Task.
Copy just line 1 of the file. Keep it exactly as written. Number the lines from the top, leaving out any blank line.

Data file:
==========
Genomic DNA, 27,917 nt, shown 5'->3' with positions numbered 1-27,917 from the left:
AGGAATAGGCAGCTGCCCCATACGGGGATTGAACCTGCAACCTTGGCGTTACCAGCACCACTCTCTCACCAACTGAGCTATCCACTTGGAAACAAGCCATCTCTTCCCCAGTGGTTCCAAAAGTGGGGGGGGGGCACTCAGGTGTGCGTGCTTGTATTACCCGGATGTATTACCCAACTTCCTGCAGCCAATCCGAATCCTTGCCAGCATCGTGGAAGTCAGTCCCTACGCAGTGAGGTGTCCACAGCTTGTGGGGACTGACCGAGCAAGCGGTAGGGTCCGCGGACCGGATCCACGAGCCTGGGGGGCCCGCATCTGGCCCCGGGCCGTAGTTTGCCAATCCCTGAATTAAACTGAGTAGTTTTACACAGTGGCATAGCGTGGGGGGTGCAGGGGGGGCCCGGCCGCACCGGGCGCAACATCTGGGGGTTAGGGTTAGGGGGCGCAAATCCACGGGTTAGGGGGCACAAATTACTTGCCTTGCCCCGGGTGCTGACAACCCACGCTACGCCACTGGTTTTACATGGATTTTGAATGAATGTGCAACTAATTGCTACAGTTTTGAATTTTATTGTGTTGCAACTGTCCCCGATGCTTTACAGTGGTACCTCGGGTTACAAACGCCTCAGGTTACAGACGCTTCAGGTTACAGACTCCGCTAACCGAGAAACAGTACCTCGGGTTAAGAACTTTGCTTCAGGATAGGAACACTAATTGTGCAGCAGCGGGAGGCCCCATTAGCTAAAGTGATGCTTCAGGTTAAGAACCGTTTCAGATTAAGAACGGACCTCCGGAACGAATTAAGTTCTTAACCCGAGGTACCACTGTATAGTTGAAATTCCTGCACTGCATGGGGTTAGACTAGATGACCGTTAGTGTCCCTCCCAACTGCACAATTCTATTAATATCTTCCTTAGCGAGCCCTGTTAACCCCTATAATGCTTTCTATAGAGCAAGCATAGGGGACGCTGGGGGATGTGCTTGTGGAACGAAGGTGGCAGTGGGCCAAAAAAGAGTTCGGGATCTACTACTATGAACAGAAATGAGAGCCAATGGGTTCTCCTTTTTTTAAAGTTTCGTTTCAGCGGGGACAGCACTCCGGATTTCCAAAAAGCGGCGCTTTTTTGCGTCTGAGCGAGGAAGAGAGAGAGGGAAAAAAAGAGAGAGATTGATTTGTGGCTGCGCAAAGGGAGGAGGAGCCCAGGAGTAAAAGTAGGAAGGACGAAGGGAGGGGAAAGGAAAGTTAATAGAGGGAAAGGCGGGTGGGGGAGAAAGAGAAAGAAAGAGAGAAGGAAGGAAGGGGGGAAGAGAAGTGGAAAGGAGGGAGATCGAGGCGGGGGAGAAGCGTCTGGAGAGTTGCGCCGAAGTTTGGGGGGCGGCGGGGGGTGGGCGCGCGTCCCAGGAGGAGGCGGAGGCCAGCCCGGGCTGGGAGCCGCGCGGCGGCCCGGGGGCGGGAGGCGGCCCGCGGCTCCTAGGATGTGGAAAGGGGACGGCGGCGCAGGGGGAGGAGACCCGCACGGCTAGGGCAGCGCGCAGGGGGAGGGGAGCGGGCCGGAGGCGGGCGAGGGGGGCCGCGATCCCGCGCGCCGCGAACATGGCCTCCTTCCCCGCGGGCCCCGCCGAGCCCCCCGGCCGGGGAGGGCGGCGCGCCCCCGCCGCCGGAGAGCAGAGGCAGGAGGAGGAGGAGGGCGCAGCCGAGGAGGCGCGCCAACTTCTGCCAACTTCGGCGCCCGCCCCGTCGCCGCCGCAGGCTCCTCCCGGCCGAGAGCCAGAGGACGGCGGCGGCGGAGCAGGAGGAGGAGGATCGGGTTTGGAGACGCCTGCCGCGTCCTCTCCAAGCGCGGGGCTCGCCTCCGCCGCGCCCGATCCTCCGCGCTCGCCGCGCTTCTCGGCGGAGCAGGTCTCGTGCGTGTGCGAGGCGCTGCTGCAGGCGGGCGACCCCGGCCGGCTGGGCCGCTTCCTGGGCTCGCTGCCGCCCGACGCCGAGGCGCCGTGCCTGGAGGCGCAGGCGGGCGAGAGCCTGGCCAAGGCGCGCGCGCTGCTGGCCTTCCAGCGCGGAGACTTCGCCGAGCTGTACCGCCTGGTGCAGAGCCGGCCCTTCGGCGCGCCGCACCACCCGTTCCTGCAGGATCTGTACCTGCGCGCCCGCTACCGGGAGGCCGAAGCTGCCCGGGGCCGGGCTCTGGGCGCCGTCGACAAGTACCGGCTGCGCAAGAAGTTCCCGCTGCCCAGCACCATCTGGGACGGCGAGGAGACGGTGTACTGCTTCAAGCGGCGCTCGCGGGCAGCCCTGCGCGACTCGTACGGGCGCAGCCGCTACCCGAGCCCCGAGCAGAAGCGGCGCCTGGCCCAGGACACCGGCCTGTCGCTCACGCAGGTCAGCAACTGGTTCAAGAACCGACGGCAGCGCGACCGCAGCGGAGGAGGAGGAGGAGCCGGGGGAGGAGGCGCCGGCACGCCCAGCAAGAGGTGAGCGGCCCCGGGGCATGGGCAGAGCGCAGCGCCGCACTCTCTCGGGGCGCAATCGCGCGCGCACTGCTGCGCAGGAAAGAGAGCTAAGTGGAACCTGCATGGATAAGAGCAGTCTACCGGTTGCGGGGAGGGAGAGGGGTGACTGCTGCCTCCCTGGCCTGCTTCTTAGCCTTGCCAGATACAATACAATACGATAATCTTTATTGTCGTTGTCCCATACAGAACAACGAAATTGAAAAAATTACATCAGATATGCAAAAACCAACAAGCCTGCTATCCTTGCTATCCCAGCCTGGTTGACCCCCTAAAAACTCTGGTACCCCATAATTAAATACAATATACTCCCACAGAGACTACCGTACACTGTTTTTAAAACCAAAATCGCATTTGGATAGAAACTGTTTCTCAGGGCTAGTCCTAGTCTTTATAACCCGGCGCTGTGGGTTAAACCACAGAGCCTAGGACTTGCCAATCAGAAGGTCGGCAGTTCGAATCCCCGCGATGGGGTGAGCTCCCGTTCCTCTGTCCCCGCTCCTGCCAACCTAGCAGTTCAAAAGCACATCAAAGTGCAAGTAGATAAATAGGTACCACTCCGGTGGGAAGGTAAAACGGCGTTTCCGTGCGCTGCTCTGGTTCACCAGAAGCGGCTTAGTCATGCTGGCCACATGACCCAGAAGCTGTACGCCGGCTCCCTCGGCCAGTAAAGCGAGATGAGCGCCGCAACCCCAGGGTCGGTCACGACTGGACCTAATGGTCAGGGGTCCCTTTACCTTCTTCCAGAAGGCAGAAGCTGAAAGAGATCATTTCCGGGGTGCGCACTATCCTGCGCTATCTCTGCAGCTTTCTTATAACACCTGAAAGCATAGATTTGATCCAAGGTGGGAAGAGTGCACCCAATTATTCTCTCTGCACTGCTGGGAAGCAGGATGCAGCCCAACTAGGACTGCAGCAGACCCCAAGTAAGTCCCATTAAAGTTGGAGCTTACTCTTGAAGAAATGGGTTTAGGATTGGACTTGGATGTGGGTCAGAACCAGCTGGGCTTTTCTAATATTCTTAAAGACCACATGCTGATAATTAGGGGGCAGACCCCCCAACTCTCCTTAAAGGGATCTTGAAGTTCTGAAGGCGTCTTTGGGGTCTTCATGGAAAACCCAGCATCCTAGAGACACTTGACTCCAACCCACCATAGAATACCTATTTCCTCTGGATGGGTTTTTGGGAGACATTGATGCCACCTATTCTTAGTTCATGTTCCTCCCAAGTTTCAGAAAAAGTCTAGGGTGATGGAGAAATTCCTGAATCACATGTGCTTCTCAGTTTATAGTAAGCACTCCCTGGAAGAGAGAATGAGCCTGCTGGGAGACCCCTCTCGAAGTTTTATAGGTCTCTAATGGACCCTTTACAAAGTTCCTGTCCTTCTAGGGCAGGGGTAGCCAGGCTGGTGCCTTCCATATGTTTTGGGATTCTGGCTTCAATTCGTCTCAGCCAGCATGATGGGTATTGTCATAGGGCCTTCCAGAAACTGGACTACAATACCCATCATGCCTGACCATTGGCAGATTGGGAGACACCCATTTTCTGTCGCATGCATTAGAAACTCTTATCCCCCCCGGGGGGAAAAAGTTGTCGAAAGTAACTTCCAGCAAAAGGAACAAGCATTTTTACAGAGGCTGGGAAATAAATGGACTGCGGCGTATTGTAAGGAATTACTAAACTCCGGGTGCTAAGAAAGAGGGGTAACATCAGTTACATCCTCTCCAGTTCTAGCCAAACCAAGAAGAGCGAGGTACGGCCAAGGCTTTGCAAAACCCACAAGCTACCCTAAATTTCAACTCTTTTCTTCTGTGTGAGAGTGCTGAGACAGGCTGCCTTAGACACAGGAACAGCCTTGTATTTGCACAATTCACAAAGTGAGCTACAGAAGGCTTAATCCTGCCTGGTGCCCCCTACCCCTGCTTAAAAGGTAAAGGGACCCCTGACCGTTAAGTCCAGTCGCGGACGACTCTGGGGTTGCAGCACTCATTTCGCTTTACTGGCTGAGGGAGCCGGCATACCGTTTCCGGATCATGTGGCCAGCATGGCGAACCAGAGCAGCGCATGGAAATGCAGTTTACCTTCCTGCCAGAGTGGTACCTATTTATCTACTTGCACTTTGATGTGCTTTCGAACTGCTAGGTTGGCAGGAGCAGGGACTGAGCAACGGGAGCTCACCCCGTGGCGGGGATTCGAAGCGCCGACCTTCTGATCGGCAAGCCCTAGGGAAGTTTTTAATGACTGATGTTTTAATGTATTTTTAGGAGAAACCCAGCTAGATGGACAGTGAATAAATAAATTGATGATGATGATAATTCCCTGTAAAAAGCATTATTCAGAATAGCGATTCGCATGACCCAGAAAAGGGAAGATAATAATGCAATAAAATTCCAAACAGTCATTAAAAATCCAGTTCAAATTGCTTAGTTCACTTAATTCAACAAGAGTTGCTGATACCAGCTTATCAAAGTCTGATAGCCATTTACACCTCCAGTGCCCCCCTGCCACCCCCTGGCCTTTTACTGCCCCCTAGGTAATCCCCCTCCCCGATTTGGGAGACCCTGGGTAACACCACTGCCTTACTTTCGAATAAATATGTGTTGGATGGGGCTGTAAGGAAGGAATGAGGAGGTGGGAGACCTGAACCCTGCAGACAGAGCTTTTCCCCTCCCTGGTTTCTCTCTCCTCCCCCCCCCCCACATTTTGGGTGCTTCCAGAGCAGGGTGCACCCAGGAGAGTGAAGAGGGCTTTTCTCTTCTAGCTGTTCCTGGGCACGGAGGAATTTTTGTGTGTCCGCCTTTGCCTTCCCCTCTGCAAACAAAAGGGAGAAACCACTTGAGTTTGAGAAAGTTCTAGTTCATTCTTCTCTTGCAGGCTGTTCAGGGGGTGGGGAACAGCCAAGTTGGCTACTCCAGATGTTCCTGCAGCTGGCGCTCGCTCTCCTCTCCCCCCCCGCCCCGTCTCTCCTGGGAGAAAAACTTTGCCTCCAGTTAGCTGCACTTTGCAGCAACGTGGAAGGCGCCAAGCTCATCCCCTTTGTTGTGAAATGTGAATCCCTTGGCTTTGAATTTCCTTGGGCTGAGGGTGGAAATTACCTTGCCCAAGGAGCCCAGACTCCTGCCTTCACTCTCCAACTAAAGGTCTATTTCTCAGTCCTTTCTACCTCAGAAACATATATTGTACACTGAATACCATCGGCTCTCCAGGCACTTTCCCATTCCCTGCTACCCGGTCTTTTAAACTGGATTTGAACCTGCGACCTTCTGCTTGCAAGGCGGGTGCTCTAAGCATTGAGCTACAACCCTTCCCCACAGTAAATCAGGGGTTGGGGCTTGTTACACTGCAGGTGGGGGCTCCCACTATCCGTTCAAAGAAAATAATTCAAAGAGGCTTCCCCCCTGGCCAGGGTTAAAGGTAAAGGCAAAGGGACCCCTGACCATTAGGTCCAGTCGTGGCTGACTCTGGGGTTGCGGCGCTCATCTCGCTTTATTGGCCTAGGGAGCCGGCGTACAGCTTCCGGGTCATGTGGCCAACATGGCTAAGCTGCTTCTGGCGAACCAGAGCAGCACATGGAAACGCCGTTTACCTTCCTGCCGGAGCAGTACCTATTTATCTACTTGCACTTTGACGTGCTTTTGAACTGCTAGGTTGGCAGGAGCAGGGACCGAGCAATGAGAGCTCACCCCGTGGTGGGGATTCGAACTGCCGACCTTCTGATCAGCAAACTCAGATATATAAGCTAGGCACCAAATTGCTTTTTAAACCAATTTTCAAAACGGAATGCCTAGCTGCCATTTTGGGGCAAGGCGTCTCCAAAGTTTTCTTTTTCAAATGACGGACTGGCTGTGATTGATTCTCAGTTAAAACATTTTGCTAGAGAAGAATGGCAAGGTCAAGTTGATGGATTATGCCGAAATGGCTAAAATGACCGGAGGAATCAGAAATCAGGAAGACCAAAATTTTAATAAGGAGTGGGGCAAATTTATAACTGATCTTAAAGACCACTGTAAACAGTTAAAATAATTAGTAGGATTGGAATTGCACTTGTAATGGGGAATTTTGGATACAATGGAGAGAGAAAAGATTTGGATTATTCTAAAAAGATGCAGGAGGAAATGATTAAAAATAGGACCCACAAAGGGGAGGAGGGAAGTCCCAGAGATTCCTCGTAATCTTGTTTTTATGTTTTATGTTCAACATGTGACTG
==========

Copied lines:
Genomic DNA, 27,917 nt, shown 5'->3' with positions numbered 1-27,917 from the left: